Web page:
A survey of just under 1,000 Venezuelan migrants living in Trinidad and Tobago has found high levels of unemployment due to the COVID-19 pandemic leaving migrants more vulnerable to evictions and homelessness.
The survey, conducted by the International Organization for Migration (IOM) in it’s annual Displacement Tracking Matrix also found that Venezuelan migrants were being exploited for their labour.
Guardian Media spoke to IOM’s T&T head of office, Jewel Ali, who said the most critical finding from the DTM was the high level of unemployment. The DTM interviewed 950 migrants living in T&T by phone due to restrictions brought on by the pandemic.
“Prior, in 2019, we would have already known there was a high level of unemployment within the Venezuelan population and what we have seen in this study is that at least 68 per cent of persons who were unemployed who were interviewed, were unemployed because of COVID,” Ali said.
She said although this statistic was alarming, it did not come as a surprise.
“Many other NGO’s and international partners working on the Venezuelan response have seen increasing calls for very basic needs—we’re talking food and shelter and it makes sense from the fact that we see there are very high levels of unemployment and that was made worse by COVID-19.”
The DTM found the highest rated need of the respondents was food. It also noted, “A closer review of the interviewees’ food circumstances though, revealed that 41 per cent of them ‘skipped meals or ate less than usual’ during the seven days before the interview.”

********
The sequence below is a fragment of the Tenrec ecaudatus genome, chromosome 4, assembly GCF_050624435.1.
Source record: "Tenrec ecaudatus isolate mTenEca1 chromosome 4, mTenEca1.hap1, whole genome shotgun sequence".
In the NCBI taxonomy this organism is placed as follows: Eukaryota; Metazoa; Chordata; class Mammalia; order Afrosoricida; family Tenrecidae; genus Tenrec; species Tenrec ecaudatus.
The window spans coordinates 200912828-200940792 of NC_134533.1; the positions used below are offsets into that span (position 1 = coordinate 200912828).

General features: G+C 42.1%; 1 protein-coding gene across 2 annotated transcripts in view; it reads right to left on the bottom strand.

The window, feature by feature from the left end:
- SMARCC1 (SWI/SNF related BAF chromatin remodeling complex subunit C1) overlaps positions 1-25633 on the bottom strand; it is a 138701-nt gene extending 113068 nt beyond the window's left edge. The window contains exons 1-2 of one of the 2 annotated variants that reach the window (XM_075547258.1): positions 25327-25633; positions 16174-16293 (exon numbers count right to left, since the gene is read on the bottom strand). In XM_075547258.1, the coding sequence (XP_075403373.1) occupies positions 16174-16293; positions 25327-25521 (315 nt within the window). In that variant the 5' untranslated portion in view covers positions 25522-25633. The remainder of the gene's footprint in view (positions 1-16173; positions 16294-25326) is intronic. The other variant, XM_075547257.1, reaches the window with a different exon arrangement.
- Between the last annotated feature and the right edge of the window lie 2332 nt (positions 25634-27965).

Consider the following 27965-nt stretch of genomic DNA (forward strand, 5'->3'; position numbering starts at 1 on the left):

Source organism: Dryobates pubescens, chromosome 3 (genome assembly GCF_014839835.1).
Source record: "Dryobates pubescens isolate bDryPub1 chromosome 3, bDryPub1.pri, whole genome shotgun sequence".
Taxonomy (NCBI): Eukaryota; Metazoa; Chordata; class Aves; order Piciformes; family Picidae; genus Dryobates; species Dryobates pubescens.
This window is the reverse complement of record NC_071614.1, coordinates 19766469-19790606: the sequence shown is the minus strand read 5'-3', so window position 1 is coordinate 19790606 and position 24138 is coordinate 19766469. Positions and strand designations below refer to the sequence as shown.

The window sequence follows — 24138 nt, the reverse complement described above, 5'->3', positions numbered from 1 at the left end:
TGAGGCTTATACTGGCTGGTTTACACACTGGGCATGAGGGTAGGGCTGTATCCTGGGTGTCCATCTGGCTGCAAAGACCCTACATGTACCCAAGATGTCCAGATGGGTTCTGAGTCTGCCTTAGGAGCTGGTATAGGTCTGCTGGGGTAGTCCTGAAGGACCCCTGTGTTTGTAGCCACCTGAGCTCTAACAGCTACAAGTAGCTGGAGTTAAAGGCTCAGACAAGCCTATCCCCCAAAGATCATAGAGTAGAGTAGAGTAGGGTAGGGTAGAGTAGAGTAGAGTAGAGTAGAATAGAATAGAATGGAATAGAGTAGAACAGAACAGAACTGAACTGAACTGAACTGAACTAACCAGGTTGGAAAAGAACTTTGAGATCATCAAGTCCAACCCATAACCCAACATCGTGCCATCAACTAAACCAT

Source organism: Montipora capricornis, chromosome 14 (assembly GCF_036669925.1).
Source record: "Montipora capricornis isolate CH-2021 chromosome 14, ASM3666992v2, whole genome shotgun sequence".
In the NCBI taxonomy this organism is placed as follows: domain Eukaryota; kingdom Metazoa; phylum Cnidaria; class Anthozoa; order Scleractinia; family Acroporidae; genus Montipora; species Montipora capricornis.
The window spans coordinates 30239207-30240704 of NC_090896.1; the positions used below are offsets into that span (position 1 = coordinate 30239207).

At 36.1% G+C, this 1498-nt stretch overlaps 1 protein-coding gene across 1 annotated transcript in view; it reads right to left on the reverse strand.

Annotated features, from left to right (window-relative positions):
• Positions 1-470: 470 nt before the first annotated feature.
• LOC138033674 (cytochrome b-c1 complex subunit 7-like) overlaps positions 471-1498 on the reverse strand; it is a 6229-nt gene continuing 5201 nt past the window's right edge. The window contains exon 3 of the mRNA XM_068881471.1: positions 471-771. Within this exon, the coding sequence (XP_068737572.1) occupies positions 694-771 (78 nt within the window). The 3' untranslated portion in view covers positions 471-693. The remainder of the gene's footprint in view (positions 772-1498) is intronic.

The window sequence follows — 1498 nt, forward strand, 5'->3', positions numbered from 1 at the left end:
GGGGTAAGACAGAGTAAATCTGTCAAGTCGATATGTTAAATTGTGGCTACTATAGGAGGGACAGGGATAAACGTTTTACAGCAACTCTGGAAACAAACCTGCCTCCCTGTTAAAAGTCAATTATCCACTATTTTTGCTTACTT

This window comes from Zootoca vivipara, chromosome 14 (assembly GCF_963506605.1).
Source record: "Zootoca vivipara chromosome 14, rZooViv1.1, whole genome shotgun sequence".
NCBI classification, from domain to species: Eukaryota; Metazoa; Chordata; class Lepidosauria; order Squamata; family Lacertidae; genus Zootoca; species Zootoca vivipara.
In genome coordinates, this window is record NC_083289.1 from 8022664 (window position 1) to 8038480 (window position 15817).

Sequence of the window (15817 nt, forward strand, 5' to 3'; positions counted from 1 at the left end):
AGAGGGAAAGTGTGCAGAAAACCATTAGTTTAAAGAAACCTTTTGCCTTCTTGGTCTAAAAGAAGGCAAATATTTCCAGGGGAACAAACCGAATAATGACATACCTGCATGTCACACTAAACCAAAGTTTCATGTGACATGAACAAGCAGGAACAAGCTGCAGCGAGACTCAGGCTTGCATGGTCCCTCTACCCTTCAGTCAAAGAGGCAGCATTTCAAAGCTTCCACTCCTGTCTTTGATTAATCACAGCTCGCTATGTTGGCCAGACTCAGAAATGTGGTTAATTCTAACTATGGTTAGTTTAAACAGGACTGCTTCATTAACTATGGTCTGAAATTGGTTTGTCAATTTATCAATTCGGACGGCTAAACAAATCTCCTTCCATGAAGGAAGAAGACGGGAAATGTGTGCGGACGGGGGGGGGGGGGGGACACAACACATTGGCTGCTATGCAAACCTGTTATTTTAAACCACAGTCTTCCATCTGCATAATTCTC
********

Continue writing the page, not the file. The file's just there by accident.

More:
Ali said the DTM also revealed a significant number of migrants interviewed had been exploited for their labour or knew someone who was exploited for labour.
The report states: “More specifically, it was discovered that 47 per cent of the respondents were aware of someone in their migrant community who worked without receiving the agreed upon payment and approximately 62 per cent of these incidents were reportedly in the construction sector.”
The report also stated 93 per cent of respondents working in the informal sector and 65 per cent of the respondents working in the formal sector had not signed contracts for employment nor had proof of payment for their services.
Fifty-four per cent of respondents working in the informal sector and 36 per cent working in the formal sector reported being paid less than minimum wage.
Ali said IOM only collected this data but it could be used by other agencies with the authority to act.
“This is certainly indications that needs to be investigated for possible exploitation—it is definitely pointing us in the direction because very often when we speak about exploitation, there is an overemphasis on sexual exploitation,” she said.
The report also stated Venezuelan children had reduced access to education.
“The data showed that 59 per cent of the children living with the respondents did not have access to education in Trinidad and Tobago and over half of the interviewees identified lack of documents and costs as the main reasons for this inaccessibility. There were four cases where ‘working’ was indicated as the reason for no access to education and one case of ‘early marriage/ pregnancy’.”
Eighty-four per cent of the respondents reported not accessing reproductive and sexual health services with one quarter of pregnant mothers not having access to prenatal access.
The report also found 59 per cent of respondents experienced xenophobia.